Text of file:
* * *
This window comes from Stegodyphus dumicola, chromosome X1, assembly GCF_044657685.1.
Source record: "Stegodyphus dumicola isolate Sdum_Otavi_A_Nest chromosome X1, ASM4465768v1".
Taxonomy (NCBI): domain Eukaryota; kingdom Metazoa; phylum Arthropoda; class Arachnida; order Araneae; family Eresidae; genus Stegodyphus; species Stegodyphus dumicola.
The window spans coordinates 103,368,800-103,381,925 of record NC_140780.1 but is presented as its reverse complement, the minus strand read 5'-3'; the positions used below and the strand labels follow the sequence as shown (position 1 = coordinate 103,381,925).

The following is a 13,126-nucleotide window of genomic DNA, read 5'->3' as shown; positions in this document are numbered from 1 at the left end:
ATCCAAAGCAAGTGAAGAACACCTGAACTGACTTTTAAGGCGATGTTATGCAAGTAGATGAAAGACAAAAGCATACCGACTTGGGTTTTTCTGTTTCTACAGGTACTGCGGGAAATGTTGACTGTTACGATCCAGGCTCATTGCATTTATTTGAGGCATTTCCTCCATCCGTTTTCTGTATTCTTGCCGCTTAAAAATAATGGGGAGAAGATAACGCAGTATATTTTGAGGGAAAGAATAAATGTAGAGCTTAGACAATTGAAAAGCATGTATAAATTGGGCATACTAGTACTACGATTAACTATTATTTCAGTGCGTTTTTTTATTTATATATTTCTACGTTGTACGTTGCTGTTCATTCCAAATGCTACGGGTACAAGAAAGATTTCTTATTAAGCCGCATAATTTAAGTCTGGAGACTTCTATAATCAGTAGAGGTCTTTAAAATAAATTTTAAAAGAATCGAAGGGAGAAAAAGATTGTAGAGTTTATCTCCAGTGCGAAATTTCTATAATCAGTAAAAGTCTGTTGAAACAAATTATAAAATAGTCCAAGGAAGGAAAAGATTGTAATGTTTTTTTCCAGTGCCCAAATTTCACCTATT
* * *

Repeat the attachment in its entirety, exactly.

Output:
This window comes from Stegodyphus dumicola, chromosome X1, assembly GCF_044657685.1.
Source record: "Stegodyphus dumicola isolate Sdum_Otavi_A_Nest chromosome X1, ASM4465768v1".
Taxonomy (NCBI): domain Eukaryota; kingdom Metazoa; phylum Arthropoda; class Arachnida; order Araneae; family Eresidae; genus Stegodyphus; species Stegodyphus dumicola.
The window spans coordinates 103,368,800-103,381,925 of record NC_140780.1 but is presented as its reverse complement, the minus strand read 5'-3'; the positions used below and the strand labels follow the sequence as shown (position 1 = coordinate 103,381,925).

The following is a 13,126-nucleotide window of genomic DNA, read 5'->3' as shown; positions in this document are numbered from 1 at the left end:
ATCCAAAGCAAGTGAAGAACACCTGAACTGACTTTTAAGGCGATGTTATGCAAGTAGATGAAAGACAAAAGCATACCGACTTGGGTTTTTCTGTTTCTACAGGTACTGCGGGAAATGTTGACTGTTACGATCCAGGCTCATTGCATTTATTTGAGGCATTTCCTCCATCCGTTTTCTGTATTCTTGCCGCTTAAAAATAATGGGGAGAAGATAACGCAGTATATTTTGAGGGAAAGAATAAATGTAGAGCTTAGACAATTGAAAAGCATGTATAAATTGGGCATACTAGTACTACGATTAACTATTATTTCAGTGCGTTTTTTTATTTATATATTTCTACGTTGTACGTTGCTGTTCATTCCAAATGCTACGGGTACAAGAAAGATTTCTTATTAAGCCGCATAATTTAAGTCTGGAGACTTCTATAATCAGTAGAGGTCTTTAAAATAAATTTTAAAAGAATCGAAGGGAGAAAAAGATTGTAGAGTTTATCTCCAGTGCGAAATTTCTATAATCAGTAAAAGTCTGTTGAAACAAATTATAAAATAGTCCAAGGAAGGAAAAGATTGTAATGTTTTTTTCCAGTGCCCAAATTTCACCTATT